Post CES reflection on role of technology and Alzheimer's.
Boston, mid-May, 2016
The National Dinner -- heartrending and motivated. I was fortunate to attend an amazing dinner last night in Washington as a guest of Philips. This looked like, but was no ordinary awards banquet. The National Alzheimer's Dinner, the organization's largest (and most well-attended, ever) Alzheimer's Association annual fundraising event, hosted by Meredith Vieria and with a parade of famous folk. These included Jane Seymour who has made a documentary about Alzheimer's sufferer Glen Campbell, Maria Shriver who produced The Alzheimer's Project on HBO, and Pat Summitt, the famed Tennessee coach who has early onset (beginning at age 58) Alzheimer's Disease, who was there with her son. Beyond those folk (!), the evening's ceremony included heart-stopping comments from individuals who currently have a diagnosis of Alzheimer's. But then the audience stood up in groups -- first to stand were individuals who have a current diagnosis, then those with a family member diagnosed with Alzheimer's, followed by those caregiving for someone with the disease, finally those with a family member who died as a result of Alzheimer's. Emotionally drained yet?
The fundraising goal -- a cure by 2025. Often mentioned throughout were the 5.4 million, the current US number with Alzheimer's today that is expected to grow to 16 million by 2050. Each of the leading fund raisers in attendance mentioned the National Plan to allocate funds to cure the disease, and many spoke of the goal of a cure by 2025. Interesting when you think that there are no treatments whatsoever to halt, prevent, or erase the effects of the disease today -- despite numerous times that hopes have been raised about this or that drug (generating billions of dollars in sales anyway, and still NOT off the market). Who are we kidding that in 13 years one can fund-raise the research investment towards a cure? Even the NIH does not believe that Alzheimer's can be prevented or cured. Meanwhile, every other week we learn of an avoidable risk factor so that we don't 'catch it'. Sedentary? smoking? obese? diabetes? fatty food? All are regularly highlighted in this or that news article based on new studies (there they go again!). Making your brain and body more fit (neuroplasticity anyone?) or you -- healthier or more cognitively fit (just forget about crossword puzzles). Despite NIH doubts, these panaceas are believed by some researchers to ward off symptoms. Or maybe alternative medicines will prevent cognitive decline. Dizzy with poor choices yet?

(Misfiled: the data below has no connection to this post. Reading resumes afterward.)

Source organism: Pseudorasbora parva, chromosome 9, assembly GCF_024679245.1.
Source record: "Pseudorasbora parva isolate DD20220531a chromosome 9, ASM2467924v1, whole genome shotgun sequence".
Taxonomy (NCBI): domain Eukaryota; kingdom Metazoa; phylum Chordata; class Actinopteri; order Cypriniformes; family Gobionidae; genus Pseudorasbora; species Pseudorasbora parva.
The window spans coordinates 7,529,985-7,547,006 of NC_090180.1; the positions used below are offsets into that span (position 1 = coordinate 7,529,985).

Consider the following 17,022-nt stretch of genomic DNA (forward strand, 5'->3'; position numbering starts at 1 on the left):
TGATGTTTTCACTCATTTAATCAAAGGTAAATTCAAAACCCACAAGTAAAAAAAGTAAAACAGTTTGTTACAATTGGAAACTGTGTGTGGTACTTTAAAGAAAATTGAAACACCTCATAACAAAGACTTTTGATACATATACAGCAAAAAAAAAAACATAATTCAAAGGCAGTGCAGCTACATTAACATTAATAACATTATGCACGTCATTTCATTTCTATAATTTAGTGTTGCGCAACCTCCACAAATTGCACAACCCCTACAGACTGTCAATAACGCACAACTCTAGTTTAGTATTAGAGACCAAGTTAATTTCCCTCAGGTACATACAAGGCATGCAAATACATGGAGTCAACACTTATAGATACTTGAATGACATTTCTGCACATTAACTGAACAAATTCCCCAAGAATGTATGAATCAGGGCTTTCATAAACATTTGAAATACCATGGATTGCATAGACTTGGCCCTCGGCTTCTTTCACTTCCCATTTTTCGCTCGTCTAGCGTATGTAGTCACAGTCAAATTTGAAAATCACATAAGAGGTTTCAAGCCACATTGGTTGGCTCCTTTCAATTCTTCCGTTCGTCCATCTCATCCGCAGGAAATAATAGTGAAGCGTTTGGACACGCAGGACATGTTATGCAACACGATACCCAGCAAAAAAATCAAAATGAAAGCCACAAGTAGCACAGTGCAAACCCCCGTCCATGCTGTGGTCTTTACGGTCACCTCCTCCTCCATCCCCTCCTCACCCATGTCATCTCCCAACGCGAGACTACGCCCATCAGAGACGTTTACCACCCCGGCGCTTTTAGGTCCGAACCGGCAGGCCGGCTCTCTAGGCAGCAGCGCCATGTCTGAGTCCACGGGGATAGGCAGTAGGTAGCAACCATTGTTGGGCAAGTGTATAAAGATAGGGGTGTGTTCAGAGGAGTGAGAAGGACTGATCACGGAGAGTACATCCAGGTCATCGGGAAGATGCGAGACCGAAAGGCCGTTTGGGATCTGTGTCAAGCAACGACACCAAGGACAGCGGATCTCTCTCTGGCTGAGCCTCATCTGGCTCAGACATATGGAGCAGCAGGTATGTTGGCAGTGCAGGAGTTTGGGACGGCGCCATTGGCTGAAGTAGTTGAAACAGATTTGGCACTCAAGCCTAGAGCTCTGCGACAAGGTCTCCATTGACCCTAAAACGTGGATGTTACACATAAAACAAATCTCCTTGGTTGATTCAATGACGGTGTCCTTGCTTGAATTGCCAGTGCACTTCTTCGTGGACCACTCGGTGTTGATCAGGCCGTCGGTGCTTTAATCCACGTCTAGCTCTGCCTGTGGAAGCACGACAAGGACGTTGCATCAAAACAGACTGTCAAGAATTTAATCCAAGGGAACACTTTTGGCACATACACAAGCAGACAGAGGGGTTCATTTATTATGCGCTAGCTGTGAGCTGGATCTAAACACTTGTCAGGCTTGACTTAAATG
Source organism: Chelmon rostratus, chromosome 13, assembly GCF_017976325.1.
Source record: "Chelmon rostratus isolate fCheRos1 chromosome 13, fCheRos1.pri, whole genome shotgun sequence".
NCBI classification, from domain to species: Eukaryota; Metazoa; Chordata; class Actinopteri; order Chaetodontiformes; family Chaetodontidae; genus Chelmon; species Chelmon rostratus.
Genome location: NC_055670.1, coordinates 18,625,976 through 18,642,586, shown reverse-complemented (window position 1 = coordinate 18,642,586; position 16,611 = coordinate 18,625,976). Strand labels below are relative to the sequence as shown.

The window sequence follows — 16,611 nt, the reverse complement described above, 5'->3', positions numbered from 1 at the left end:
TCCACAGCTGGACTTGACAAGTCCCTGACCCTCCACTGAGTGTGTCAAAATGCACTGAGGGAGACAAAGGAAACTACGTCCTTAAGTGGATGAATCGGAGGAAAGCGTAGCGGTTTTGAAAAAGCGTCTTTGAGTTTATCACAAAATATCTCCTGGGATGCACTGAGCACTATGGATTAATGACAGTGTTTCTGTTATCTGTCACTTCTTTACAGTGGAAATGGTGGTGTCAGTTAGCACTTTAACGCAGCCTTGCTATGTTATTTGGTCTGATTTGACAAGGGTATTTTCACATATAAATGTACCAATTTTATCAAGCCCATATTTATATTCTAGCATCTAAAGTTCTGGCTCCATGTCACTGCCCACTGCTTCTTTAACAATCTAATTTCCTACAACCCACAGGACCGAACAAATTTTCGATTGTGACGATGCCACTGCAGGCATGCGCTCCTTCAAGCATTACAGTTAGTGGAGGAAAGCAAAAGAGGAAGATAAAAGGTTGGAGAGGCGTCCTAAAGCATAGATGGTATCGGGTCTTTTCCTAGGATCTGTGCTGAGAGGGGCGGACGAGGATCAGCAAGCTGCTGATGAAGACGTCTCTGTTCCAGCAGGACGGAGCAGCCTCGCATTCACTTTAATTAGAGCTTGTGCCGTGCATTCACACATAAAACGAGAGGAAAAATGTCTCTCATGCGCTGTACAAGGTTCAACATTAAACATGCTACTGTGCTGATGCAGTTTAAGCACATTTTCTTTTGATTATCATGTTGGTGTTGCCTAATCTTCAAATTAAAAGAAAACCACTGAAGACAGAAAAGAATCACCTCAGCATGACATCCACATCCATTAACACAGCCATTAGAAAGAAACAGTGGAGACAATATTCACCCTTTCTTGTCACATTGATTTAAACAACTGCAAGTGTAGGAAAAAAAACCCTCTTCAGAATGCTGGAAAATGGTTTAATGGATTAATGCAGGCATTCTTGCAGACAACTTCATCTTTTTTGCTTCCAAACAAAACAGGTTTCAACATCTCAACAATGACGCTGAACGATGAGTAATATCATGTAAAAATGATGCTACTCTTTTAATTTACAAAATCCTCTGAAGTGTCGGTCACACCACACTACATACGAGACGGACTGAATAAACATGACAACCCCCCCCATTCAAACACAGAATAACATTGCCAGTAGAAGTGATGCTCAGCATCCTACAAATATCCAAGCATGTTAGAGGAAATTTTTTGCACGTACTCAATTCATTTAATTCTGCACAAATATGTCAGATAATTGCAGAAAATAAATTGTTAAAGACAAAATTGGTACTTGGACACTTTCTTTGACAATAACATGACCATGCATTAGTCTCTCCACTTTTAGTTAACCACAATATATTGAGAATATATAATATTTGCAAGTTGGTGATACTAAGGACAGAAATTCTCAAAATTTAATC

Mitigating the impact of Alzheimer's day-to-day. With all the talk about cure, let us wonder about those who struggle day-to-day caring for individuals who are slowly declining (typically over a decade) from Alzheimer's. What do we have for them? Not so much. Adult day centers and related programs are implemented differently and to a varying degree within each state -- no standard licensing or level of care is required. Nor is their focus specifically on Alzheimer's -- they include those with disabilities or other disabling diseases. In fact, most individuals with Alzheimer's remain at home with their 15 million caregivers -- or their care is part of the $200 billion of US annual expenditure on the disease. Meanwhile, there is virtually no useful day-to-day technology to support caregiving other than location tracking technologies for those who have already wandered away. (Although the Alzheimer's Association, to their credit, has introduced a grants program looking for research that could surface some ideas.) Interestingly, music therapy, while hyped recently in the media, is not mainstream in group settings for Alzheimer's care -- the activities staff in dementia units rely on music as entertainment and distraction. Music therapists get it that Alzheimer's is only one of many targeted uses of music therapy. Exhausted yet?
As an investment, helping people live with Alzheimer's ranks below cure. No non-profit can do everything. But in my view, the Alzheimer's Association is focused in the wrong direction -- towards a cure that the drug companies desperately want (to replace the current useless drugs) and from which they stand to gain boatloads of profit -- if such drug existed. When I am told that the Alzheimer's Association focuses its research dollar on early stage research, come on, really, who could not be cynical? Put the money where the people are NOW, not where Pfizer wants to be as soon as it can identify the recipe. Let's remember today's 5.4 million people -- think about the misery index of that number! To the Alzheimer's Association, please, just forget about research for a cure, and reduce your continuous effort to educate the public. We're drained, dizzy and exhausted. Let's see the funds applied to do more -- equally across every state -- to help caregivers of people who have the disease now.